San Marino: Life as the underdog

San Marino, for those who are unaware, is a microstate enclaved by Italy. Located east of Florence, it has an area of less than 25 square miles and a population of less than 35,000. Nevertheless, despite their lack of space and people, the proud republic has its own football league and national team that has gained somewhat of a cult following amongst avid football fans. Their international matches may end in defeat more often than not but when you play in the most competitive continent on Earth, surely it would be hasty to expect too much more.

The first official international football match that San Marino took part in was a home tie against Switzerland. It was November 1990 and the microstate suffered a 4-0 defeat. Since then any successes have been few and far between. Many people may be aware of San Marino because of their poor international football record, some may be familiar with them because of the popular PC game, Football Manager but for slightly older readers they have caused the odd surprise during their short history.


San Marino, in more than 25 years have played over 140 official matches. They have won just once and drawn on four occasions, every other time they have taken to the field, they have lost, often heavily. Their first mini success was against Turkey during the 1994 World Cup qualification campaign. After a 4-1 defeat away, they secured their first ever positive result when they drew 0-0 in the home tie. They also stunned England fans in the same year when they took a 1-0 lead after just eight seconds but went on to lose the match 7-1.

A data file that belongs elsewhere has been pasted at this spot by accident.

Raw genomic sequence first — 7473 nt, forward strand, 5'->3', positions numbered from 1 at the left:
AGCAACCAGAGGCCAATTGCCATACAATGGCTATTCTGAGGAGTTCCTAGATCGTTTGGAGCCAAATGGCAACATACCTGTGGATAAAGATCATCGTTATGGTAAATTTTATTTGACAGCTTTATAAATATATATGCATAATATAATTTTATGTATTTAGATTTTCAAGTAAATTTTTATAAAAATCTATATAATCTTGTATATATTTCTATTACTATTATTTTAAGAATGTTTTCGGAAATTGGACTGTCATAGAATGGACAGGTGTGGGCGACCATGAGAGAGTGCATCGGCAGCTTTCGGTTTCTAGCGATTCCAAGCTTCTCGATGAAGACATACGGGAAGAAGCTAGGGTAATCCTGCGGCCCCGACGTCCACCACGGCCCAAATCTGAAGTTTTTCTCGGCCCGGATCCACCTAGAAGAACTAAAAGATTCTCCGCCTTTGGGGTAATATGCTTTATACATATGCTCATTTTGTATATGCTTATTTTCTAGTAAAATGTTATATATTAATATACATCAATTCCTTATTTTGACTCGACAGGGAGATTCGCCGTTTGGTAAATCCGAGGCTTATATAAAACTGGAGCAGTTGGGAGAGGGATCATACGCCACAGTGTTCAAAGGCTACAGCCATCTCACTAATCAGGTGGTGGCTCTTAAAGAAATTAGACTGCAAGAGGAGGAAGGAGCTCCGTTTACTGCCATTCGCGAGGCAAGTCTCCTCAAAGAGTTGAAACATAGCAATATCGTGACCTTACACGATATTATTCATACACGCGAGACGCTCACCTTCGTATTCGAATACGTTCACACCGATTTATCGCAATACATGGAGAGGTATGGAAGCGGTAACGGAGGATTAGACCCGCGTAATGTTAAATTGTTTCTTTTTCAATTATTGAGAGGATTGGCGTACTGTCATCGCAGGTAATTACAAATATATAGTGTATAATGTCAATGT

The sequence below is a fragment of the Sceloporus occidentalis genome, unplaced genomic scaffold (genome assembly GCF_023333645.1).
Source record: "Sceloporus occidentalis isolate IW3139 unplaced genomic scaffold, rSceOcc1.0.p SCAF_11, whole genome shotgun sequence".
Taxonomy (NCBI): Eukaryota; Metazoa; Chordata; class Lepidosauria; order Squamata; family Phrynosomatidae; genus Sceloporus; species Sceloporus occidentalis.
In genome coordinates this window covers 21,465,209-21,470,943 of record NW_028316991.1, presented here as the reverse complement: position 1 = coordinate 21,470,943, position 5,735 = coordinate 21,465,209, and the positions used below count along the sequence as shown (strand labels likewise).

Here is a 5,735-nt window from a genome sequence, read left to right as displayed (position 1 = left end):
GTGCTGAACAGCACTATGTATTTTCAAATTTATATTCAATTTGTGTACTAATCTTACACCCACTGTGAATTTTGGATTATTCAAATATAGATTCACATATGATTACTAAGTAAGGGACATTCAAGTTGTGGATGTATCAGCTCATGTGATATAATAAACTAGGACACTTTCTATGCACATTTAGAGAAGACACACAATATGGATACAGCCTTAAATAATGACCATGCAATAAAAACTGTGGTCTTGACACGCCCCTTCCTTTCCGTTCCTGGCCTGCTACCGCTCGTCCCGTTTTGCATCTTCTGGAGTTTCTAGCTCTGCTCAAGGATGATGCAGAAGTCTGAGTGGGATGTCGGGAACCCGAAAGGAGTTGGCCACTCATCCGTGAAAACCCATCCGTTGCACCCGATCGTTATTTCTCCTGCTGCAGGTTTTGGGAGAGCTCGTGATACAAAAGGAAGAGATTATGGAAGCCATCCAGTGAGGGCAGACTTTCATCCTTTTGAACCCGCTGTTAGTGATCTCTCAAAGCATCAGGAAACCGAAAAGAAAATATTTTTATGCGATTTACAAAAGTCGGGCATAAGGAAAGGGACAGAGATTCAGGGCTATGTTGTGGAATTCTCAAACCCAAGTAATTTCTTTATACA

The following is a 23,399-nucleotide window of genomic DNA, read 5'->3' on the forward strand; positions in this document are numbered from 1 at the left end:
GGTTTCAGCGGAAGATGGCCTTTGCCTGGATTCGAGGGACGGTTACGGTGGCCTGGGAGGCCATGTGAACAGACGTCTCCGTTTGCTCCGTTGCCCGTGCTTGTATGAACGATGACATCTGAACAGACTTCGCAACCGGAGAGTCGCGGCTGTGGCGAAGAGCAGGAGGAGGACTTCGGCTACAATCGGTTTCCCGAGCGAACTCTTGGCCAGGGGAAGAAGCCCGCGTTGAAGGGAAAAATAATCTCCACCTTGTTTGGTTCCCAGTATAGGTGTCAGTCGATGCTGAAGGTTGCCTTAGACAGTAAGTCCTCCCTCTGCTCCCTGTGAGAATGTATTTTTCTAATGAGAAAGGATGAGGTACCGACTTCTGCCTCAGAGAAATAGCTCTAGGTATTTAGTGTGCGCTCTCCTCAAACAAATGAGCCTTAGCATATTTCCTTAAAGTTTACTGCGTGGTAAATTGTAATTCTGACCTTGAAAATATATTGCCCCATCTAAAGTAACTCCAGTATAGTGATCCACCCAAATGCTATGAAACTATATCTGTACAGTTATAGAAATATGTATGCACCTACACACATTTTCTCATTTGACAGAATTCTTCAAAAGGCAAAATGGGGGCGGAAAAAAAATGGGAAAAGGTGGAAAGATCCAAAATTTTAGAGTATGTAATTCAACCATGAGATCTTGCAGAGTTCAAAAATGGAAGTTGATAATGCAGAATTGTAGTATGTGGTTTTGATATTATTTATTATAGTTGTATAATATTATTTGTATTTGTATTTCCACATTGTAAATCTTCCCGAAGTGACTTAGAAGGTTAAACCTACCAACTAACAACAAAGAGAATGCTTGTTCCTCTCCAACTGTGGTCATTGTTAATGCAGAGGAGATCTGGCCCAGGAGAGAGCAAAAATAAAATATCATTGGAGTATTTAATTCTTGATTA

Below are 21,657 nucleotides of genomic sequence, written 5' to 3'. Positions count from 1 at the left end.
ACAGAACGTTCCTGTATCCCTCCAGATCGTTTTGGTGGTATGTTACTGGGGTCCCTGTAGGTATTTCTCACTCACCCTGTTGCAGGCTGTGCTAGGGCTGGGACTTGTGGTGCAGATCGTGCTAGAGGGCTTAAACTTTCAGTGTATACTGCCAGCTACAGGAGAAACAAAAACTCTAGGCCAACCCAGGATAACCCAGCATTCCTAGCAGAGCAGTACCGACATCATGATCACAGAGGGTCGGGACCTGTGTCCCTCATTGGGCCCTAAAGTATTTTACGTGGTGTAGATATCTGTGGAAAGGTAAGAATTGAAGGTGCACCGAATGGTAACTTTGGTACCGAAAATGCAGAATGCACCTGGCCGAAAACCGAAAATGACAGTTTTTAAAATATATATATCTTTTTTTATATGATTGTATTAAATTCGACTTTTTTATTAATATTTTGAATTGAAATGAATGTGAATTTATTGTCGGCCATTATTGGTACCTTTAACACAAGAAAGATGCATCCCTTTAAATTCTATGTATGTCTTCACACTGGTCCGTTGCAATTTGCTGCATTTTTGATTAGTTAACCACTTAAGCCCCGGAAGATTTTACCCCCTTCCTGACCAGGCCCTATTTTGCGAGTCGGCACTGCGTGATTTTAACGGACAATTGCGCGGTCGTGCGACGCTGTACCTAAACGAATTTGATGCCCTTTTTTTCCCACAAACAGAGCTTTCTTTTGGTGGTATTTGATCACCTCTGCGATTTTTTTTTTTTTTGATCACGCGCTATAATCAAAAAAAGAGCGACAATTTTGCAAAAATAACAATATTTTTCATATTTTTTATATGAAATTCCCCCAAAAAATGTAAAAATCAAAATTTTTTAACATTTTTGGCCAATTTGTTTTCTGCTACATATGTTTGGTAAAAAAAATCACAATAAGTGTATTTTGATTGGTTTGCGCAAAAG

Following that goalless draw with Turkey, the San Marino fans may have been quietly optimistic that a few more draws would follow in the coming years and maybe even their first win as they adapt to international football. What followed was quite different, they had to endure eight years between 1993 and 2001 of nothing but defeats. That eight year losing streak was brought to an end as they managed their first ever point away from home in a 1-1 draw with Latvia. Nicola Albani scored the all-important equalising goal in what was arguably the best result of their history.


A 2-2 draw with Liechtenstein in 2003 meant that their away record was briefly superior to their home record. I say briefly because in 2004, San Marino registered their first and, at the time of writing, only win in their history. A 1-0 home victory in the return friendly against Liechtenstein will forever be in history as their first ever international win. The man who got the goal that day is the all-time leading goalscorer for the national team, Andy Selva.

Selva is arguably one of the biggest talents ever to come out of Sammarinese football. His record of eight international goals accounts for more than a third of the goals the nation has ever scored. Although the majority of Sammarinese footballers are amateur, Selva is one of the few to play at a professional level following his time in the Italian Serie C. His CV boasts decent goal scoring records for Italian clubs such as Sassuolo and Verona and his international record includes three goals against Belgium.